Infectious disease specialist Paul Arnow, 1946-2005

Infectious disease specialist Paul Arnow, 1946-2005

April 1, 2005

An authority on hospital-acquired infections, prevention of infections in transplant and ICU patients, and Legionnaires' disease, Paul M. Arnow, MD, a professor of medicine at the University of Chicago from 1979 to 2002, died from a heart attack at his vacation home in Wisconsin on March 28. He was 58.

Known for his diligence in preventing and treating infections in settings ranging from the most advanced academic medical centers to pre-industrial third-world villages, Arnow had a reputation for encyclopedic knowledge of the microbial world, tireless commitment to patients, novel insights into the causes and spread of infections, and relentless efforts to keep contagious diseases in check.

"Paul was a Viking, a warrior who fought against infectious disease with every tool he could muster," said William Chamberlain, MD, a professor of medicine and chief medical officer of the University of Illinois at Chicago and a close friend of Arnow's since medical school. "He was extremely bright, and a warm genuine friend, but he kept up his tough guy image on the job. Like every good infectious disease doctor he was compulsive. He knew what needed to be done and he rode people until they did it."

"There was no one more conscientious," said Alan Leff, MD, professor of medicine at the University of Chicago. "He was a super physician who worked extremely long, hard hours. He was always available for a patient or a consult despite the fact that he had to deal constantly with the sticky, difficult, politically charged issues that grew out of emerging infections such as HIV and the spread of antibiotic resistance, and he did it all well, with a quiet kind of authority and a subtle sense of humor."

"Paul Arnow as a character and a half," said Mindy Schwartz, MD, associate professor of medicine at the University of Chicago. "He was quirky, prickly, opinionated and demanding, but always a resource. He rounded forever. Residents rounding with him went home well after 6 p.m., but they always learned a lot. You could always call Paul and get an answer to any clinical question."

Paul Michael Arnow, was born in Chandler, Arizona, on December 16, 1946. He earned his A.B. degree from Princeton University, where he was captain of the wrestling team, and his M.D. from the University of California at San Francisco in 1972. He did his internship, residency and fellowship in infectious disease at the University of Illinois at Chicago between 1972 and 1978, interrupted by two years (1974-76) as a medical epidemiologist at the Hospitals Infections Branch of the Centers for Disease Control. He spent part of that time in Guam, working with Vietnamese refugees.

Arnow came to the University of Chicago as a postdoctoral research fellow in 1978 and joined the faculty as an assistant professor and hospital epidemiologist in 1979, becoming an associate professor in 1985 and a professor of medicine in 1994. He served as acting chief of infectious disease at the Hospitals from 1987 to 1993 and chief from 1993 to 2002.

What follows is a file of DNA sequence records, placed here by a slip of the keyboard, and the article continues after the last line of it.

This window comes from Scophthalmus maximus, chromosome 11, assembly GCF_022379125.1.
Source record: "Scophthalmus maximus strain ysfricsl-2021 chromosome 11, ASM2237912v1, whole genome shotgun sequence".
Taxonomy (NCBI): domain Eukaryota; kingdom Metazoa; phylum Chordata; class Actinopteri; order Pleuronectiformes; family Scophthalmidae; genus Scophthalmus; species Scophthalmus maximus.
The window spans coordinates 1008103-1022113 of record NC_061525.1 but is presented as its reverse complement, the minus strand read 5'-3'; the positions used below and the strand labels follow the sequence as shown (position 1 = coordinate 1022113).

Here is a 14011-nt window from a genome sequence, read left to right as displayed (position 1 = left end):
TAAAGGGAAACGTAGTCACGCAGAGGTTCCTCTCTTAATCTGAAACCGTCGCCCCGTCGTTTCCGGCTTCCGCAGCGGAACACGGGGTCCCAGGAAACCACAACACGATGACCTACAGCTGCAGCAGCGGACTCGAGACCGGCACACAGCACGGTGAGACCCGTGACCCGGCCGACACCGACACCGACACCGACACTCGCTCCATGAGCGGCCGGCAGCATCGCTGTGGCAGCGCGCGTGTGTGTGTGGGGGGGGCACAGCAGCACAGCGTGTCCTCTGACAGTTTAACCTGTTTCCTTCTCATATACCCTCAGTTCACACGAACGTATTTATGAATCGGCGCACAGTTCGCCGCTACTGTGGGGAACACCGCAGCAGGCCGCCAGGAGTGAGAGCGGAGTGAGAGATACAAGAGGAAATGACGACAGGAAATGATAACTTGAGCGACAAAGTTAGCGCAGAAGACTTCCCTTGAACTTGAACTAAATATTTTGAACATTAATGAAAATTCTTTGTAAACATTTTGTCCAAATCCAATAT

While at the U of C he met Hilary Caldwell, whom he later married. They had a son, Saul, born in 2004. "Life changed for him a lot when he met Hilary," Chamberlain said. "He mellowed."

The author of about 70 original research papers, review articles and textbook chapters, Arnow lectured around the world on infectious diseases and outbreak investigations. He was a member of the major infectious disease and epidemiology organizations, a fellow of the Infectious Diseases Society of America and president from 1994 to 1996 of the Chicago Area Infectious Diseases Society.

During this time he maintained his professional wanderlust by spending one month a year working on health assessment and public health projects in Cambodia and later in Kenya. In 1990, Arnow befriended a Cambodian war-lord turned politician who would smuggle him into the country for annual projects, ranging from designing a new hospital to assessing the nation's AIDS risks. Although politcal developments put an end to these visits after 1995, Arnow kept a poster listing Cambodian prison camp rules in his office.

In May 2002, he decided to focus full-time on international health issues and left academia to work with the Boston-based Management Sciences for Health, where he was involved in projects in Haiti, Afghanistan, Uzbekistan, Uganda, India and elsewhere.

The joys of family life, however, convinced Arnow to return to the more geographically stable lifestyle of research and teaching. After a vacation in Wisconsin, he was to become professor of medicine and hospital epidemiologist at the University of Indiana later this spring.

Arnow is survived by his wife, Hilary, and their son, Saul, and a sister, Eleanor Gerst of Pasadena, California.

The funeral will be held at 10.30 a.m. on Thursday, March 31, at the Salem Jewish Memorial Park in Colma, California. A memorial service will be held in Chicago at 1 p.m. on Sunday, April 3, at Anshe Emet Synagogue, 3751 North Broadway.

In lieu of flowers donation should be sent to Médecins Sans Frontières (also known as Doctors Without Borders, or MSF, at MSF delivers emergency aid to victims of armed conflict, epidemics, and natural and man-made disasters.